NYGC Awarded BD2 Grant, Expanding Diversity in Sequencing Dataset for the Study of Bipolar Disorder
NEW YORK, NY (April 5, 2023) — The New York Genome Center (NYGC), The Broad Institute of MIT and Harvard, and The University of California, Los Angeles (UCLA), will collaborate to create the BD2 Genetics Platform. This collaborative effort will perform genetic sequencing on one of the largest and most diverse populations of people with bipolar disorder, including more than 30,000 study subjects from Africa, Central America, South America and Asia.
This multi-institutional initiative is a result of a grant, totaling $15 million, from BD2 : Breakthrough Discoveries for Thriving with Bipolar Disorder to advance scientific understanding of the genetic and biological foundations of bipolar disorder, and the NYGC will receive $1 million towards the creation of the BD2 Genetics Platform.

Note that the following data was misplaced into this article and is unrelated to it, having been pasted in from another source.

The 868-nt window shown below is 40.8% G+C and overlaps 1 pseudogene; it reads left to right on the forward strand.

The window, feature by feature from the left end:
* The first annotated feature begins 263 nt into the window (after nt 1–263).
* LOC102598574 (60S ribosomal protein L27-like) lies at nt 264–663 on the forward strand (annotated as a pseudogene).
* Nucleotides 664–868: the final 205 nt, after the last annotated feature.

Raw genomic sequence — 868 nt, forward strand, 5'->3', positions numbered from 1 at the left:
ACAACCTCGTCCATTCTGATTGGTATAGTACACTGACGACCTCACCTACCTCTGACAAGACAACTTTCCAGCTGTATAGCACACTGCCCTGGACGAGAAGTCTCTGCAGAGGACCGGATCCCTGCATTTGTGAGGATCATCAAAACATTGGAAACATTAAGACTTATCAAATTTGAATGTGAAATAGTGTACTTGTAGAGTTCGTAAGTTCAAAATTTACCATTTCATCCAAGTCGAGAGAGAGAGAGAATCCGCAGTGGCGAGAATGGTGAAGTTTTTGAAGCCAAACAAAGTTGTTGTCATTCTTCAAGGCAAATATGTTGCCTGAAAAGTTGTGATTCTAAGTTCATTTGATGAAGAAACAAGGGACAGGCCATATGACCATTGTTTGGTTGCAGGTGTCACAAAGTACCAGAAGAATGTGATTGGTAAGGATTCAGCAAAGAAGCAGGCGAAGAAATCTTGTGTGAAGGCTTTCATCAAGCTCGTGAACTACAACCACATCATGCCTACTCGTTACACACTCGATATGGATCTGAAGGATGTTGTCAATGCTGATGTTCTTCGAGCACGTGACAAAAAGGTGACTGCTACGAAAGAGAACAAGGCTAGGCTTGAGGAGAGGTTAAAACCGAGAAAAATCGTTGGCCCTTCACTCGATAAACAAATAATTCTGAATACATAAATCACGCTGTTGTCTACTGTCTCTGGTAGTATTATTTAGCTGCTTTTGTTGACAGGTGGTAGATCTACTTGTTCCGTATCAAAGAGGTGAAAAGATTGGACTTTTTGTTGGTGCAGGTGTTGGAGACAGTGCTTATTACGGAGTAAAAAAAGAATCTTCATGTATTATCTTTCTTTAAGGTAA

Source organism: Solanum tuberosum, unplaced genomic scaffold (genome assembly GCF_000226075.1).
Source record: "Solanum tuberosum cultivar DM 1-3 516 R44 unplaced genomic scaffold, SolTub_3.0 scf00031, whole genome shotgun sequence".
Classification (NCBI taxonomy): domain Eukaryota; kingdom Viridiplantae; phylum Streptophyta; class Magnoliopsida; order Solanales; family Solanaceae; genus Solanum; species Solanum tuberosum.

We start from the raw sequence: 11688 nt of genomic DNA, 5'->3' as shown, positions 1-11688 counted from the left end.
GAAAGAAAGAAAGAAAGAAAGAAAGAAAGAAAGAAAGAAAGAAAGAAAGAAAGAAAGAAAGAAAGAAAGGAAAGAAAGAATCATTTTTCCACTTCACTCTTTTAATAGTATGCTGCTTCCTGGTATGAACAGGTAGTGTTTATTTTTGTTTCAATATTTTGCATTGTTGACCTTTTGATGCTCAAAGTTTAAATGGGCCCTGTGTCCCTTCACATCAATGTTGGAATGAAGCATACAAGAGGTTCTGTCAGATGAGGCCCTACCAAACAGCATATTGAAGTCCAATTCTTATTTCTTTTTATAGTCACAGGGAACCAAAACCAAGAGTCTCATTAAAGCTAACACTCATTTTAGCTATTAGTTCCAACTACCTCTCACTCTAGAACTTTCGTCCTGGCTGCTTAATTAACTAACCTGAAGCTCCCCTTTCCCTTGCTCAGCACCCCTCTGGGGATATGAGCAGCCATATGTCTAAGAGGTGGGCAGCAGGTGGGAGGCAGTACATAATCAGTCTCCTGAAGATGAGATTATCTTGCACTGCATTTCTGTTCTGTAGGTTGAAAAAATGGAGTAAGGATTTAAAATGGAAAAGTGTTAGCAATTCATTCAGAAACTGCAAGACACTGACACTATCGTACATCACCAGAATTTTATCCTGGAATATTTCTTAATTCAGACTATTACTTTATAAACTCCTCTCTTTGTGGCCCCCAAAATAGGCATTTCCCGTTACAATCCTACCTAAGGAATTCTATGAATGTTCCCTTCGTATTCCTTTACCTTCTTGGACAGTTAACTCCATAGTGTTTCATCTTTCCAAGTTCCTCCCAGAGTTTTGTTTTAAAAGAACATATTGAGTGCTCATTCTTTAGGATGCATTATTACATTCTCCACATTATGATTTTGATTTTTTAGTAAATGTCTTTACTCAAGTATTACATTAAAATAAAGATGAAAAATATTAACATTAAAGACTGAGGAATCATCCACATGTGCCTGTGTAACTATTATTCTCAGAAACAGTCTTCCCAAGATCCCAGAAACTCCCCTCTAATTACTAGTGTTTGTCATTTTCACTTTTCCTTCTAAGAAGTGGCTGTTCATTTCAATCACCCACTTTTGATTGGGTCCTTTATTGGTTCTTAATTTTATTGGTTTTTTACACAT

“The international group of investigators has coalesced around a shared mission to identify the genes contributing most strongly to bipolar disorder risk and elucidate the biological mechanisms underlying its pathobiology, with the ultimate goal of catalyzing novel therapeutic strategies. By generating this broad, sequenced dataset with exceptionally diverse ancestry, we will not only power efforts for gene discovery, but also address the historic lack of inclusiveness in bipolar disorder genetics research. This is a very important collaboration that will catapult critical bipolar disorder research onto the international stage,” said Tom Maniatis, PhD, Evnin Family Scientific Director and CEO at the NYGC and Isidore Edelman Professor of Biochemistry at Columbia University
Thomas Lehner, PhD, MPH, Scientific Director of Neuropsychiatric Disease Genomics at the NYGC, added: “With this collaboration, we will apply cutting-edge sequencing technology to gain insights into the genetic architecture and biology underlying a neuropsychiatric disorder that has been under-studied and poorly understood thus far. What makes this award truly rewarding and promising is the inclusiveness of the population studied and the international nature of the collaboration.”